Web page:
Analytics Data ScienceSee in schedule: Thu, Jul 29, 14:15-15:00 CEST (45 min) Download/View Slides
Correlation does not imply causation. It turns out, however, that with some simple ingenious tricks one can unveil causal relationships within standard observational data, without having to resort to expensive random control trials.
I introduce the basic concepts of causal inference demonstrating in an accessible manner using visualisations. My main message for data analysts is that by adding causal inference to your statistical toolbox you are likely to conduct better experiments and ultimately get more from your data.
E.g, by introducing Simpson’s Paradox, a situation where the outcome of all entries is in conflict with that of its cohorts, I shine a light on the importance of using graphs to model the data which enables identification and managing confounding factors.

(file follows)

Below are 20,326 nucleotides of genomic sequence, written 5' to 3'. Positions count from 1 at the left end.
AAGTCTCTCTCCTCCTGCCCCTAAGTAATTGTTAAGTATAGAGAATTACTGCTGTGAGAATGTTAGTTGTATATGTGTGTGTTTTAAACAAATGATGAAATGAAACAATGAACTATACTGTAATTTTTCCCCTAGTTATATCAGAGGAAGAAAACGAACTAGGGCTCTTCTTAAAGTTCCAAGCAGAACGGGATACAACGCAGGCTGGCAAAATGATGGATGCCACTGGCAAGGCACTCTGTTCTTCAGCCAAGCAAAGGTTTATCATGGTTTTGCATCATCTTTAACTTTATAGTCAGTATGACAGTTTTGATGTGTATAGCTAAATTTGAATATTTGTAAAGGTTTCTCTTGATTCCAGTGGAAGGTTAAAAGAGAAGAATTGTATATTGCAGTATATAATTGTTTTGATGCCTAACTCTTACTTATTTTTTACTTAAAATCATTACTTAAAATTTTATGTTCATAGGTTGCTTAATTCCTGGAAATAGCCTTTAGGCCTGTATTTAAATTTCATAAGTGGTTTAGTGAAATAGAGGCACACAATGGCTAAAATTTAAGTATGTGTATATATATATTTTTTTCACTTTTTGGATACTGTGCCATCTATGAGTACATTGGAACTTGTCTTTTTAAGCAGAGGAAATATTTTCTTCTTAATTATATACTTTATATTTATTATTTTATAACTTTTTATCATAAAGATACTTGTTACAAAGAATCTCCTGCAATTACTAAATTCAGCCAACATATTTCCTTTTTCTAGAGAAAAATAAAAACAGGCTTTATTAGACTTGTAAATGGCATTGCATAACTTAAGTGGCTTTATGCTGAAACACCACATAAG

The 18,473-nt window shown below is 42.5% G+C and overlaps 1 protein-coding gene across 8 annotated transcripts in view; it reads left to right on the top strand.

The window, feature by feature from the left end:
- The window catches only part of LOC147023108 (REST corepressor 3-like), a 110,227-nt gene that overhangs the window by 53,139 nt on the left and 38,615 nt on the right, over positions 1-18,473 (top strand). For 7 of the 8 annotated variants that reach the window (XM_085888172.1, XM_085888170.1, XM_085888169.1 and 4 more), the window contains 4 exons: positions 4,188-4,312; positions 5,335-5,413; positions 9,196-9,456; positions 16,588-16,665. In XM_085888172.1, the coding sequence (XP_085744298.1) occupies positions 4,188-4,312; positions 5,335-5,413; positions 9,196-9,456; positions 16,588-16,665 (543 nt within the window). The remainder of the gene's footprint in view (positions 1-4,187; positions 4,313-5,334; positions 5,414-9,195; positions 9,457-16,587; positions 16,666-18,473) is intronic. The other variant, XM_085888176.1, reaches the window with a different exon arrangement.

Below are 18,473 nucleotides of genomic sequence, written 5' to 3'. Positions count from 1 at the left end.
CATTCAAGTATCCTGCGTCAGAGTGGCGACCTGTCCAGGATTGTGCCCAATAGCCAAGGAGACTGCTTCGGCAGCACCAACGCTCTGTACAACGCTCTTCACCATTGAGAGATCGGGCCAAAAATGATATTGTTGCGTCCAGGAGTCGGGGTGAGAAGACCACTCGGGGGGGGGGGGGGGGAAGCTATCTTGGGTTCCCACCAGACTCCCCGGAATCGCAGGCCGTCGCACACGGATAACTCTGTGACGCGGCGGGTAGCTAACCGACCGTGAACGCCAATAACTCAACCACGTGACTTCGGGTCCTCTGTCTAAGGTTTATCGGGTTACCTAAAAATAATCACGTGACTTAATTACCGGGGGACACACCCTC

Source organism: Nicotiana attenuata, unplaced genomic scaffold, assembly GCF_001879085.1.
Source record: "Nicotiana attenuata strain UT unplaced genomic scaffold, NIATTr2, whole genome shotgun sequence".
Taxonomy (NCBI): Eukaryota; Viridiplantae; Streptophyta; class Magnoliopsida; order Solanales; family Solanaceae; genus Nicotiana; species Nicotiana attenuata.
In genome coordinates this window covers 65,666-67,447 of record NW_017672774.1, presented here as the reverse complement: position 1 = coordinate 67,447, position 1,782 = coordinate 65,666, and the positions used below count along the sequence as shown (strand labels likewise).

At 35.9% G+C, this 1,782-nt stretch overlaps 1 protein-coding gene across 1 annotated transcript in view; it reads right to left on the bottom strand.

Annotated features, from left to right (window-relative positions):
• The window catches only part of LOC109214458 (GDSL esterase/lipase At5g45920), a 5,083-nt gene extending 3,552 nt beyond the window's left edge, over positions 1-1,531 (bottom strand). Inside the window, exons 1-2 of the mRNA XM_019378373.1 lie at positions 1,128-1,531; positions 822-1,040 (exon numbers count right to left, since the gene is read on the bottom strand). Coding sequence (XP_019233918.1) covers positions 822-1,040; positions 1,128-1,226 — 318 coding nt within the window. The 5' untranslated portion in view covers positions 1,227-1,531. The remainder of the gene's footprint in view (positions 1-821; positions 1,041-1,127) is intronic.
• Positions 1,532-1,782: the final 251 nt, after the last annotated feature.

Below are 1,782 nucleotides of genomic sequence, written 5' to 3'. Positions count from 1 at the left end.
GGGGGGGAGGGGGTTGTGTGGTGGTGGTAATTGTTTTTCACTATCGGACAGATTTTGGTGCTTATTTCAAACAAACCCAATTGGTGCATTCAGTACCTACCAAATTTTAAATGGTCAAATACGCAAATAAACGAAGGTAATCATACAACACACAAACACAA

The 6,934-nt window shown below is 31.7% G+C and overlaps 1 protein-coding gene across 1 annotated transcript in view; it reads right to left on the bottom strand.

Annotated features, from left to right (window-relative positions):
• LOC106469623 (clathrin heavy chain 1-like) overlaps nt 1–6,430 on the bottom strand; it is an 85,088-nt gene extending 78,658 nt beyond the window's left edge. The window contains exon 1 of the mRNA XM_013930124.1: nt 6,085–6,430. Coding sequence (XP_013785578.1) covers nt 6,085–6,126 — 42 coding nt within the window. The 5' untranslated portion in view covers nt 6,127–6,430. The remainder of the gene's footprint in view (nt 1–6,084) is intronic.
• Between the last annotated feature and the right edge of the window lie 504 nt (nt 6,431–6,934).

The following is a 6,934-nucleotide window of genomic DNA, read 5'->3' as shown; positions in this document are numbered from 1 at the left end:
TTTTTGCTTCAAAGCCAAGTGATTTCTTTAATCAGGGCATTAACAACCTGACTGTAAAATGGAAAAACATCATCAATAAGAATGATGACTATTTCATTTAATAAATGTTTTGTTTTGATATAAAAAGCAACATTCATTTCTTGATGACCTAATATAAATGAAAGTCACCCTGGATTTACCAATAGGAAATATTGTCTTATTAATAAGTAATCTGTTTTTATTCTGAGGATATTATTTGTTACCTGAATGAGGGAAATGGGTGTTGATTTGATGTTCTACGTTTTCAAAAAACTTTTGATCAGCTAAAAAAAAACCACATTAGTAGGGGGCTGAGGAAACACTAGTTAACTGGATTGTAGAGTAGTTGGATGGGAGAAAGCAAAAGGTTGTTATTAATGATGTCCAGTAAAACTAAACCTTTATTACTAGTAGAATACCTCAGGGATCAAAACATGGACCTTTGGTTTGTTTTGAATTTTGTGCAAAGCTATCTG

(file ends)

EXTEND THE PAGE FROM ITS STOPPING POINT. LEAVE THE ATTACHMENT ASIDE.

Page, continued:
This talk is targeted towards anyone making data driven decisions. The main takeaway is the importance of the story behind the data is as important as the data itself.
My ultimate objective is to whet your appetite to explore more on the topic, as I believe that it will enable you to go beyond correlation calculations and extract more insights from your data, as well as avoid common misinterpretation pitfalls like Simpson’s Paradox.
Type: Talk (45 mins); Python level: Beginner; Domain level: Beginner
Ex-cosmologist turned data scientist with over 15 years experience in solving challenging problems. I am motivated by intellectual challenges, highly detail oriented and love visualising data results to communicate insights for better decisions within organisations.
My main drive as a data scientist is applying scientific approaches that result in practical and clear solutions. To accomplish these, I use whatever works, be it statistical/causal inference, machine/deep learning or optimisation algorithms. Being result driven I have a passion for quantifying and communicating the impact of interventions to non-specialist audiences in an accessible manner.
My claim for fame is between 2004-2014 living in four different continents within a span of a decade, including three tennis Grand Slam cities (NYC, Melbourne, London).